18th April, 2014

lamaschingonaa:

The Cenacle, also known as the Hall of the Last Supper or the Upper Room, is the site at which Jesus held the Last Supper with his disciples in the days leading up to his arrest and crucifixion. It is located on Mount Zion just outside the walls of the Old City of Jerusalem.
In Christian tradition, according to Acts 1:13, the Cenacle was not only the site of the Last Supper, but also the site where the Apostles regularly stayed in Jerusalem and it is regarded as the site of the first Christian Church.
The Cenacle is thus considered the site where many well-known Biblical events took place, including the washing of the feet, the gathering of disciples after the ascension, the election of Matthias as an apostle (who replaced Judas Iscariot), and the descent of the Holy Spirit upon the disciples on Pentecost.
Although the room has undergone multiple periods of de- and re-construction, it has been acknowledged as a Christian pilgrimage site since the 4th century. The original building the room is in was used as a synagogue which survived the Roman Emperor Titus’ destruction of Jerusalem in 70 A.D. The Cenacle is the only room in the building complex that has been spared numerous times from complete destruction. During Ottoman rule in the 16th century, the room was converted into a mosque, as evidenced by the mihrab in the direction of Mecca.
The structures found around the Upper Room are remnants of a time when the building was used as a Franciscan Friary.
The site is open for visitation from 8:00 a.m. to 5:00 p.m. daily.

lamaschingonaa:

The Cenacle, also known as the Hall of the Last Supper or the Upper Room, is the site at which Jesus held the Last Supper with his disciples in the days leading up to his arrest and crucifixion. It is located on Mount Zion just outside the walls of the Old City of Jerusalem.

In Christian tradition, according to Acts 1:13, the Cenacle was not only the site of the Last Supper, but also the site where the Apostles regularly stayed in Jerusalem and it is regarded as the site of the first Christian Church.

The Cenacle is thus considered the site where many well-known Biblical events took place, including the washing of the feet, the gathering of disciples after the ascension, the election of Matthias as an apostle (who replaced Judas Iscariot), and the descent of the Holy Spirit upon the disciples on Pentecost.

Although the room has undergone multiple periods of de- and re-construction, it has been acknowledged as a Christian pilgrimage site since the 4th century. The original building the room is in was used as a synagogue which survived the Roman Emperor Titus’ destruction of Jerusalem in 70 A.D. The Cenacle is the only room in the building complex that has been spared numerous times from complete destruction. During Ottoman rule in the 16th century, the room was converted into a mosque, as evidenced by the mihrab in the direction of Mecca.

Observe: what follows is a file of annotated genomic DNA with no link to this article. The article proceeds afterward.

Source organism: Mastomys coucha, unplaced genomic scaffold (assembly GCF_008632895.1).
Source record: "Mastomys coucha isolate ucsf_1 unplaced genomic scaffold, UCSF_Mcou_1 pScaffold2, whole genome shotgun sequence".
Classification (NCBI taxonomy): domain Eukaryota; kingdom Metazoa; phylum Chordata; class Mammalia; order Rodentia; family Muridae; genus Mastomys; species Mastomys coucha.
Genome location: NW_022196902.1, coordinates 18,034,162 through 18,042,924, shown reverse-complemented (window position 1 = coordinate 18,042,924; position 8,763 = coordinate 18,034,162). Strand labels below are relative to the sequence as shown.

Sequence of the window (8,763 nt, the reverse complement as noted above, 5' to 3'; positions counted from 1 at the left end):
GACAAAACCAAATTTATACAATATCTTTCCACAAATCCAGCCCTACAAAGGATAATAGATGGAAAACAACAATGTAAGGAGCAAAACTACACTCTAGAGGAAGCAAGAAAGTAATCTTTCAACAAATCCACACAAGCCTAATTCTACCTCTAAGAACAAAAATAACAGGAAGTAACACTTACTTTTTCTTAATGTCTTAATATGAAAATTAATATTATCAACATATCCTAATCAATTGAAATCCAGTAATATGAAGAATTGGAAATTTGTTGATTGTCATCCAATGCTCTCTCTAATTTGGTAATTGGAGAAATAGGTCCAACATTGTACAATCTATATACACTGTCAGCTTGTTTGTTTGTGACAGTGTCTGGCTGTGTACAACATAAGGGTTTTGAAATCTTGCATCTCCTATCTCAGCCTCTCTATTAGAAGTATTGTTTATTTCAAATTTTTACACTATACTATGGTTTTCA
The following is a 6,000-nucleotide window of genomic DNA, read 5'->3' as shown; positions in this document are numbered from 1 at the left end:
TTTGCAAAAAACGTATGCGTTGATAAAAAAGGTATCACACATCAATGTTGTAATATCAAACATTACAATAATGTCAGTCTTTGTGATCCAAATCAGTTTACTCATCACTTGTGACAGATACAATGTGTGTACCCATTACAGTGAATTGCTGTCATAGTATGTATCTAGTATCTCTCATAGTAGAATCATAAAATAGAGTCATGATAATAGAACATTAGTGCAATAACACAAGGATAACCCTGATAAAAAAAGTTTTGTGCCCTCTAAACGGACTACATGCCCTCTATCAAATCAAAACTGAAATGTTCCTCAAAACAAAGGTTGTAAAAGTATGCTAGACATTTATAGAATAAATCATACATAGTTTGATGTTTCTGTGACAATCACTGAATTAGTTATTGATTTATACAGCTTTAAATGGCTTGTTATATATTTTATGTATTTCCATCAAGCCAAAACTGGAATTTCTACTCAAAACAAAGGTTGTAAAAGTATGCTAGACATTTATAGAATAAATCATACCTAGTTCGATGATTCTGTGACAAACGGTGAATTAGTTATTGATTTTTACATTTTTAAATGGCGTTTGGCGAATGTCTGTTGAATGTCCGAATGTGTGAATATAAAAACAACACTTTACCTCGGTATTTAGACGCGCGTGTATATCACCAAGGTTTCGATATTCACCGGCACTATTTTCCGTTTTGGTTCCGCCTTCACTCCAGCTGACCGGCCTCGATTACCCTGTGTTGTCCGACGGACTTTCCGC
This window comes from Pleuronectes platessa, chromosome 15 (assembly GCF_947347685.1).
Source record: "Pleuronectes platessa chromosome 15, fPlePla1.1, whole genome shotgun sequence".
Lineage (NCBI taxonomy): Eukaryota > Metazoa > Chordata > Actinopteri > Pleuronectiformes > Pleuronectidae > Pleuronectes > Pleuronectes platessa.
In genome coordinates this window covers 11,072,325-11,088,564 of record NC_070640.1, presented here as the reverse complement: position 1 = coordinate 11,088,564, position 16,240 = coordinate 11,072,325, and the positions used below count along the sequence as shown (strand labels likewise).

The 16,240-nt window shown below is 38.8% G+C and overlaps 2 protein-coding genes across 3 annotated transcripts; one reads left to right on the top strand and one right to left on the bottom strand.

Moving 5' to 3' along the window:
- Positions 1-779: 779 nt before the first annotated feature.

The structures found around the Upper Room are remnants of a time when the building was used as a Franciscan Friary.

The site is open for visitation from 8:00 a.m. to 5:00 p.m. daily.

(via La boxeuse - blog on hiatus)

18th April, 2014

“As the scourging was the reparation for the sins of the flesh, so the crowning with thorns was the atonement for the sins of the mind – for the atheists who wish there were no God, for the doubters whose evil lives becloud their thinking, for the egotists, centered on themselves. The soldiers cursed as the thorns pricked their fingers. Then they cursed the Lord, as they drove the crown of thorns into His head, as a mockery of a royal diadem. Into His hands they placed a reed, the symbol of His kingdom, presumed to be false and unstable like the reed. His flesh, already hanging from Him like purple rags, is now covered with a purple robe to ridicule His claim to kingship of hearts and nations. Blindfolding Him, they struck Him, asking Him to prophesy, or tell whom it was that delivered the blow. They then bowed down before Him in mock reverence, spitting in His face, that all the subsequent Mindszentys, Stepinacs, and martyrs of the world might have courage in their hour of martyrdom. In this Mystery is verified the truth of our Savior’s warning: ‘If the world hates you, be sure that it hated Me before it learned to hat you. If you belonged to the world, the world would know you for its own and love you; it is because you do not belong to the world, because I have singled you out from the midst of the world, that the world hates you.’ He who expects to preserve His faith without being mocked by the world is either weak in it, or else not so bold in goodness as to draw upon himself the mocking insults of another purple robe and a torturing circle of thorns.”

— Archbishop Fulton J. Sheen (via confessionsofsomeoneanonymous)

(via RightandJust)

17th April, 2014